Considering the two riots, the regions of the rioting seem to be the same; the South Central Los Angeles. As a matter of fact, the root of the rioting in 1965 was “watts” a region around 103rd street and Central Avenue, whereas in 1992, its root was some distance to the northwest. However, in both cases, the rioting was centered in regions that had been predominantly black since the second world war.

Typically, during the 1965 riots, Americans in general, were in the midst of the great postwar economic surge. It was an era, which had finally and irrevocably integrated the European immigrant team of the late 19th century and early 20th century into mainstream Amercian society, many into the middle class. The blacks were the major disadvantaged group. In 1992, this was still true. More young black men were in jail than in college, unemployment was soaring. Also, most black children were being brought up in female-headed households.

Why did America invade Panama? What would account for the differing opinions for the invasion?

           In 1989, America Invaded Panama to overthrow the dictator who had to Panama prisoner without the progress he warranted. This event altered the course of the Republic of Panama to a land of opportunities and investment, economic vision to reach the top in this now two decades later.

Because of America invading Panama, this drawn different opinions from the people. This is because Noriega was initially a strong America and was on the CIA payroll since the 1950s up to 1986. In 1983, when Noriega promoted himself to be the General, he took the United States off his trail of crime and proved once again to be a noteworthy ally as he permitted America to set up listening posts in Panama and helped the Pro-American forces through acting as a middle man between America money and weapons. Associations had turned very tense between Noriega and the American government due to various allegations whereby the most vital was being a spy on the United State and for Cuba under Fidel Castro.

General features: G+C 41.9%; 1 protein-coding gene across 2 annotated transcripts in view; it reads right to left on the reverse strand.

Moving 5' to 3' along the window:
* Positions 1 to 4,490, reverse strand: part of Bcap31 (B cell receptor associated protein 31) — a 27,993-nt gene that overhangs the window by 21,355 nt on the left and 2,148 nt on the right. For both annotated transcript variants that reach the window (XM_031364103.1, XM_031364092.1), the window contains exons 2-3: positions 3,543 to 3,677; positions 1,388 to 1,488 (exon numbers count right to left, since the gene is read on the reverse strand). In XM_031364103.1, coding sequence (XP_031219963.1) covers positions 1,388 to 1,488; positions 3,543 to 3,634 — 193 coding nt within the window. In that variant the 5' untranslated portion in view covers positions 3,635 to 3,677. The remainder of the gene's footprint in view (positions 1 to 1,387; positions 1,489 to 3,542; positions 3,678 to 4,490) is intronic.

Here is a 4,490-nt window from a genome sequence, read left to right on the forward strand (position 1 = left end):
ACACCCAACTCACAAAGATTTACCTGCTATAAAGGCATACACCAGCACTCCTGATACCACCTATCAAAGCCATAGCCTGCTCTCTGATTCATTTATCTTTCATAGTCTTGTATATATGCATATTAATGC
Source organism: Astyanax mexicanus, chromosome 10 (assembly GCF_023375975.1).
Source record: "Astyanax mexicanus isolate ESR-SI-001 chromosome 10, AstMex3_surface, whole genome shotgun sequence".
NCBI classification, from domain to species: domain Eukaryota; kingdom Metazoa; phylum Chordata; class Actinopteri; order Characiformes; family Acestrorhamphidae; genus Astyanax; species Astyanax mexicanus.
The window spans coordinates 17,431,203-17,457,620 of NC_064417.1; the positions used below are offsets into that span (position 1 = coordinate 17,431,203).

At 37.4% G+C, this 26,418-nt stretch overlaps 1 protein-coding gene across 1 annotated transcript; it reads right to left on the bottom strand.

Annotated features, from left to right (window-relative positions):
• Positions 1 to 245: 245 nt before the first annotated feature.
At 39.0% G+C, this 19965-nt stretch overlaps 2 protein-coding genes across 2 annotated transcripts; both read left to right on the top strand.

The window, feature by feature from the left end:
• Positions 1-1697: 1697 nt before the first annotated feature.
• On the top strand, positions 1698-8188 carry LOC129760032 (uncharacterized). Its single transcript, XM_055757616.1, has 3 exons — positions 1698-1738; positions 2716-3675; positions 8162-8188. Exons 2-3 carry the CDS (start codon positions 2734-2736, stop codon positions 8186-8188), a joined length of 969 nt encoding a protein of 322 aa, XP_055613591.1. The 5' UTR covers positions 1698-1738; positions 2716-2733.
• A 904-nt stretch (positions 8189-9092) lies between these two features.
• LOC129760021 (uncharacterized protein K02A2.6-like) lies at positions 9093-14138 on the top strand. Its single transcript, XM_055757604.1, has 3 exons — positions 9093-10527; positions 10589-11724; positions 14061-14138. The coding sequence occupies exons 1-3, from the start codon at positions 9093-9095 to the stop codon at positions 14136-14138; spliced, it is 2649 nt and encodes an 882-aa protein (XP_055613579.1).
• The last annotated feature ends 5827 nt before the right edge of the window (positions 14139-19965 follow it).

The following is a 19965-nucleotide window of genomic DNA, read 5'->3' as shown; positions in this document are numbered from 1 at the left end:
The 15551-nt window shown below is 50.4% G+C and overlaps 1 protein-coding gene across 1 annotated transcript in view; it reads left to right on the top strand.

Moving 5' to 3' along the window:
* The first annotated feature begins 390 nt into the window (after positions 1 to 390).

For over 30 ears, Noriega had been working as a double agent, gathering a paycheck from the American government and from Cuba, assisting in the sale of restricted American technology to Soviet nations and selling to Cuban guerrillas. By the late 1960s, his actions were becoming increasingly unacceptable to American legislation enforcement. The wife of a Marice was injured when a Panama Defense Forces fired a shot through her window, there were schools bused detained by Panama forces and murdered a United States Marine stationed in Panama City. This formed the last straw. As far as the American concerned, Noriega had declared war with America, and in December 1989, the American authorities put an order for his arrest.

Therefore, it is clear that what realistically account for the differing opinions for the invasion of Panama was because Noriega was an ally of America. Noriega felt immune to United States punishment or reprisal. Thus, it could have given him warning or stop him rather than invading Panama. It is for this reason that Noriega did not believe that Americans would use force to catch him.

Reference

Devon M. Largio. College of Liberal Arts and Science, University of Illinois. 2011